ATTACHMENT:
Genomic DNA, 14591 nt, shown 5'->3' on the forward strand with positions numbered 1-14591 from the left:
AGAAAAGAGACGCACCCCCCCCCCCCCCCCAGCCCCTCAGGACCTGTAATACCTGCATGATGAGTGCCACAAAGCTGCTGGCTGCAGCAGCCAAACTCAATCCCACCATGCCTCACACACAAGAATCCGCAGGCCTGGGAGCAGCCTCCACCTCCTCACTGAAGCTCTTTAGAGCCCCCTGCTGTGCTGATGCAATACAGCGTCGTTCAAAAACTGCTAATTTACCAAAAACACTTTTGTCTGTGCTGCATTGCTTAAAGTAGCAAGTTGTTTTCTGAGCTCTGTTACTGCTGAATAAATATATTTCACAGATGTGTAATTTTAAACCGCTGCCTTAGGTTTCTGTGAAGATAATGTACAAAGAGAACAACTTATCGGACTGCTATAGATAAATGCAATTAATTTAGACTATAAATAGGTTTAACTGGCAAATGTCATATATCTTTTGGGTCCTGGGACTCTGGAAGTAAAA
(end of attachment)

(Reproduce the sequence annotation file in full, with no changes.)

Genomic DNA, 14591 nt, shown 5'->3' on the forward strand with positions numbered 1-14591 from the left:
AGAAAAGAGACGCACCCCCCCCCCCCCCCCAGCCCCTCAGGACCTGTAATACCTGCATGATGAGTGCCACAAAGCTGCTGGCTGCAGCAGCCAAACTCAATCCCACCATGCCTCACACACAAGAATCCGCAGGCCTGGGAGCAGCCTCCACCTCCTCACTGAAGCTCTTTAGAGCCCCCTGCTGTGCTGATGCAATACAGCGTCGTTCAAAAACTGCTAATTTACCAAAAACACTTTTGTCTGTGCTGCATTGCTTAAAGTAGCAAGTTGTTTTCTGAGCTCTGTTACTGCTGAATAAATATATTTCACAGATGTGTAATTTTAAACCGCTGCCTTAGGTTTCTGTGAAGATAATGTACAAAGAGAACAACTTATCGGACTGCTATAGATAAATGCAATTAATTTAGACTATAAATAGGTTTAACTGGCAAATGTCATATATCTTTTGGGTCCTGGGACTCTGGAAGTAAAA